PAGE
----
FDA Approval for Ado-Trastuzumab Emtansine
Brand name(s): Kadcyla™
- Approved for HER2-positive metastatic breast cancer
Full prescribing information, is available, including clinical trial information, safety, dosing, drug–drug interactions, and contraindications.
On February 22, 2013, the Food and Drug Administration (FDA) approved ado-trastuzumab emtansine (Kadcyla™, made by Genentech, Inc.), for use as a single agent for the treatment of patients with HER2-positive, metastatic breast cancer who previously received treatment with trastuzumab and a taxane, separately or in combination. Patients should either have been treated for metastatic disease or developed disease recurrence during or within six months of completing adjuvant therapy.
The approval was based on a randomized, multicenter, open-label trial that enrolled 991 patients with HER2-positive metastatic breast cancer. Patients in the trial must have received therapy with a taxane and trastuzumab prior to enrollment. Patients who received these therapies only in the adjuvant setting must have experienced disease recurrence during or within six months of completing this therapy. Patients in the trial had to have breast tumor specimens that showed HER2 overexpression, defined as 3+ by immunohistochemistry or a fluorescence in situ hybridization amplification ratio of at least 2.0, as determined at a central laboratory.
Patients were randomly assigned (1:1) to receive ado-trastuzumab emtansine by intravenous infusion, 3.6 mg/kg, on day 1 every 21 days, or lapatinib, 1250 mg/day orally once daily for 21 days, plus capecitabine, 1000 mg/m2 orally twice daily for 14 days. Treatment continued until disease progression, unacceptable toxicity, or withdrawal of patient consent.
The co-primary endpoints of efficacy were progression-free survival (PFS), which was based on tumor response assessments by an independent review committee, and overall survival (OS). Patients who received ado-trastuzumab emtansine lived statistically significantly longer without their disease getting worse (PFS) compared with those who received lapatinib plus capecitabine [HR of progression 0.65 (95 percent CI: 0.55, 0.77), p < 0.0001]. The median PFS was 9.6 months for patients who received ado-trastuzumab emtansine and 6.4 months for patients who received lapatinib plus capecitabine. At the time of the second interim OS analysis, patients who received ado-trastuzumab emtansine had a statistically significant improvement in OS compared with people who received lapatinib and capecitibine [HR of death 0.68 (95 percent CI: 0.55, 0.85), p = 0.0006]. The median OS was 30.9 months for patients who received ado-trastuzumab emtansine and 25.1 months for patients who received lapatinib plus capecitabine.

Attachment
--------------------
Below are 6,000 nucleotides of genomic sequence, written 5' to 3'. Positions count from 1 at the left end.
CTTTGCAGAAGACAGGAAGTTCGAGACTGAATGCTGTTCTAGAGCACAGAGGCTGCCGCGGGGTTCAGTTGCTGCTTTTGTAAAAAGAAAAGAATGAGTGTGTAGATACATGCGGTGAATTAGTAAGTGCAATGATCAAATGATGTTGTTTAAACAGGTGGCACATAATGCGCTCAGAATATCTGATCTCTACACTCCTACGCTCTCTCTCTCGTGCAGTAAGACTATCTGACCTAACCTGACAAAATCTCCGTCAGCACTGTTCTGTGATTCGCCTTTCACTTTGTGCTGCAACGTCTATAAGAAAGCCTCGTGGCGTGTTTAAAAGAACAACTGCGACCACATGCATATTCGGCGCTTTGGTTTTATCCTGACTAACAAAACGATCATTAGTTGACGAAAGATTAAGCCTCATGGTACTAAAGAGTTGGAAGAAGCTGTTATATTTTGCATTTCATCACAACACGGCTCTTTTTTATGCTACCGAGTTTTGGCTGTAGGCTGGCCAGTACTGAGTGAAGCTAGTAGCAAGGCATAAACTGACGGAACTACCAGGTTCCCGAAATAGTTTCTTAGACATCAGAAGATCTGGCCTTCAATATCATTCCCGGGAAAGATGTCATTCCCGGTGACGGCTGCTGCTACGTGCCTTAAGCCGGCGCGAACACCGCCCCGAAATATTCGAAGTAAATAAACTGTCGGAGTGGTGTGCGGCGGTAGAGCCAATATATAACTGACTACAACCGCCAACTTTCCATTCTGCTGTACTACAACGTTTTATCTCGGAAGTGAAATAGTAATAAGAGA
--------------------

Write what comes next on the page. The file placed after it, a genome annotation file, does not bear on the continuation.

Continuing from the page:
The most common ( at least 25 percent) adverse reactions observed in patients receiving ado-trastuzumab emtansine were fatigue, nausea, musculoskeletal pain, thrombocytopenia, headache, elevated transaminase levels, and constipation. The most common adverse events leading to ado-trastuzumab emtansine withdrawal were thrombocytopenia and elevated transaminase levels. The most common (at least 2 percent) Grade 3 – 4 adverse reactions were thrombocytopenia, elevated transaminase levels, anemia, hypokalemia, peripheral neuropathy, and fatigue. Serious hepatobiliary disorders, including at least two fatal cases of severe drug-induced liver injury and associated hepatic encephalopathy, have been reported in clinical trials with ado-trastuzumab emtansine. Other clinically significant adverse reactions include left ventricular dysfunction, interstitial lung disease, and infusion-associated reactions.
Kadcyla™ is approved with a BOXED WARNING in the product labeling alerting patients and health care professionals that the drug can cause liver toxicity, reduction in left ventricular ejection fraction (heart toxicity), embryo-fetal toxicity, and birth defects, and about the need for effective contraception prior to starting ado-trastuzumab emtansine.
The recommended dose and schedule for ado-trastuzumab emtansine is 3.6 mg/kg administered as an intravenous infusion every 3 weeks (21-day cycle) until disease progression or unacceptable toxicity. Ado-trastuzumab emtansine should not be administered at doses greater than 3.6 mg/kg and should not be substituted for or with trastuzumab.
This summary was provided by Richard Pazdur, M.D., director of the FDA's Division of Oncology Drug Products, or Patricia Keegan, M.D., director of the FDA's Division of Clinical Trials Design and Analysis.
The FDA is the division of the U.S. Department of Health and Human Services charged with ensuring the safety and effectiveness of new drugs and other products. (See "Understanding the Approval Process for New Cancer Treatments.") The FDA's mission is to promote and protect the public health by helping safe and effective products to reach the market in a timely way, and monitoring products for continued safety after they are in use.
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